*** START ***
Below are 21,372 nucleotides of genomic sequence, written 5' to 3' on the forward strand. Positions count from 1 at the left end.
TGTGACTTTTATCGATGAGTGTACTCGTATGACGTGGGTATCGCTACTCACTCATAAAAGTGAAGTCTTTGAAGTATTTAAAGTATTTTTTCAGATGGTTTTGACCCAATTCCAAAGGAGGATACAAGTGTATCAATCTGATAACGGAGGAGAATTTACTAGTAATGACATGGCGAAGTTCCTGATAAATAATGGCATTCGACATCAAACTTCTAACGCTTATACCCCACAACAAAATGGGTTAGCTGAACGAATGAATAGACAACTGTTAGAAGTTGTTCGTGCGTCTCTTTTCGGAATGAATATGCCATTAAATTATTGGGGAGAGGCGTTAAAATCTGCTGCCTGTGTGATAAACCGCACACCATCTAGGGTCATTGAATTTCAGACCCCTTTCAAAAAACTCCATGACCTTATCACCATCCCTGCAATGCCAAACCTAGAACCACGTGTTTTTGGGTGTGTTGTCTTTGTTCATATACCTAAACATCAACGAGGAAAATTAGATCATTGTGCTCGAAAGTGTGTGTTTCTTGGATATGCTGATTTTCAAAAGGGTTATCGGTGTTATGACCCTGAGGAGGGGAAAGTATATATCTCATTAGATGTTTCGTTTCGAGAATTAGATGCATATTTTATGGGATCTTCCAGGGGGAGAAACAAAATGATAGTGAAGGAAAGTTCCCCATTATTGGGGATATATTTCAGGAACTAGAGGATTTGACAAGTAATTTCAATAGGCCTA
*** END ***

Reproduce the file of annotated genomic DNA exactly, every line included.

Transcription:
Below are 21,372 nucleotides of genomic sequence, written 5' to 3' on the forward strand. Positions count from 1 at the left end.
TGTGACTTTTATCGATGAGTGTACTCGTATGACGTGGGTATCGCTACTCACTCATAAAAGTGAAGTCTTTGAAGTATTTAAAGTATTTTTTCAGATGGTTTTGACCCAATTCCAAAGGAGGATACAAGTGTATCAATCTGATAACGGAGGAGAATTTACTAGTAATGACATGGCGAAGTTCCTGATAAATAATGGCATTCGACATCAAACTTCTAACGCTTATACCCCACAACAAAATGGGTTAGCTGAACGAATGAATAGACAACTGTTAGAAGTTGTTCGTGCGTCTCTTTTCGGAATGAATATGCCATTAAATTATTGGGGAGAGGCGTTAAAATCTGCTGCCTGTGTGATAAACCGCACACCATCTAGGGTCATTGAATTTCAGACCCCTTTCAAAAAACTCCATGACCTTATCACCATCCCTGCAATGCCAAACCTAGAACCACGTGTTTTTGGGTGTGTTGTCTTTGTTCATATACCTAAACATCAACGAGGAAAATTAGATCATTGTGCTCGAAAGTGTGTGTTTCTTGGATATGCTGATTTTCAAAAGGGTTATCGGTGTTATGACCCTGAGGAGGGGAAAGTATATATCTCATTAGATGTTTCGTTTCGAGAATTAGATGCATATTTTATGGGATCTTCCAGGGGGAGAAACAAAATGATAGTGAAGGAAAGTTCCCCATTATTGGGGATATATTTCAGGAACTAGAGGATTTGACAAGTAATTTCAATAGGCCTA